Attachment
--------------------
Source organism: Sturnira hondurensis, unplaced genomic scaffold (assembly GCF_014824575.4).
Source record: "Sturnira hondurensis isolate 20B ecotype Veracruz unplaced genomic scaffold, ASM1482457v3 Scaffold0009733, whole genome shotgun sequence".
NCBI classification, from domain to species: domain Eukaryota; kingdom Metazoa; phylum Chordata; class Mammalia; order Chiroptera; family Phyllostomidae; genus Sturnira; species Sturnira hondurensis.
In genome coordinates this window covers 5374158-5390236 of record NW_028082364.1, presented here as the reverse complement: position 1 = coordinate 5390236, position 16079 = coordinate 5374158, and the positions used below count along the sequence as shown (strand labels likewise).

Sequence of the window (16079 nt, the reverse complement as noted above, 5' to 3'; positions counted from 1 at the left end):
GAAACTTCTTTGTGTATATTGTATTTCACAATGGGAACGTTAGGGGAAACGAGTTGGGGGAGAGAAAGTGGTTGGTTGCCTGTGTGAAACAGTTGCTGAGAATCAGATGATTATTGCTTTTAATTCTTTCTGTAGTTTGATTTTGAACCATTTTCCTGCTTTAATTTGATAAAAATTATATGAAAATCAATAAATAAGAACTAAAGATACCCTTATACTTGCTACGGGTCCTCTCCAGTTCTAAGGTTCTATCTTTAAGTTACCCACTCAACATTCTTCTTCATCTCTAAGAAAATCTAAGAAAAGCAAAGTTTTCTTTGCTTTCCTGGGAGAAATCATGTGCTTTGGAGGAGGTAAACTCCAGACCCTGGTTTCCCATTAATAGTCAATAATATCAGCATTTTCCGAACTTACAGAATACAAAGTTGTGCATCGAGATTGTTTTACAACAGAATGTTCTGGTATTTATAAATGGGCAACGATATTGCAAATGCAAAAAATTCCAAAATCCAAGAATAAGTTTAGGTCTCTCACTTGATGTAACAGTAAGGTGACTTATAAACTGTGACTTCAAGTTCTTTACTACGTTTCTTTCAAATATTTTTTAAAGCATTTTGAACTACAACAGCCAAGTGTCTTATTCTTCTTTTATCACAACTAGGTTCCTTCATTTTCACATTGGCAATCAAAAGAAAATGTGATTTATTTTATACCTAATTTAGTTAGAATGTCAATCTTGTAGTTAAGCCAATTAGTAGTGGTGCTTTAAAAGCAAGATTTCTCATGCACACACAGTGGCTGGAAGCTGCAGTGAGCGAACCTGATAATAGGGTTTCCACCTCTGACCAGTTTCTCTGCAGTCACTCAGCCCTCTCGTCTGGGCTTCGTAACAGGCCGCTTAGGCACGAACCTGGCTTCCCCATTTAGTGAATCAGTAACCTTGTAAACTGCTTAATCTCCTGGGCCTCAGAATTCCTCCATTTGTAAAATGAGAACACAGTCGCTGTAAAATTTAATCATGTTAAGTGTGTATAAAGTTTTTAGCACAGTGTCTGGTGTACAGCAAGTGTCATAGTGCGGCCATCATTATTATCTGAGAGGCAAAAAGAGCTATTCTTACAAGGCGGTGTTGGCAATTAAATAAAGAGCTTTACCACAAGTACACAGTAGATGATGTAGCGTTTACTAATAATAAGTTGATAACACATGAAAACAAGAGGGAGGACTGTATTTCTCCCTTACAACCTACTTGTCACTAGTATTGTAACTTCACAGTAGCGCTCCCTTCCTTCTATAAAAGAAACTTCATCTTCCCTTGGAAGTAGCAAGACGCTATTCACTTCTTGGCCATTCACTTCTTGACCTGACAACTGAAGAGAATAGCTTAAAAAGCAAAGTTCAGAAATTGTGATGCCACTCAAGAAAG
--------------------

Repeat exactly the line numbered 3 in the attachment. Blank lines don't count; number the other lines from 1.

NCBI classification, from domain to species: domain Eukaryota; kingdom Metazoa; phylum Chordata; class Mammalia; order Chiroptera; family Phyllostomidae; genus Sturnira; species Sturnira hondurensis.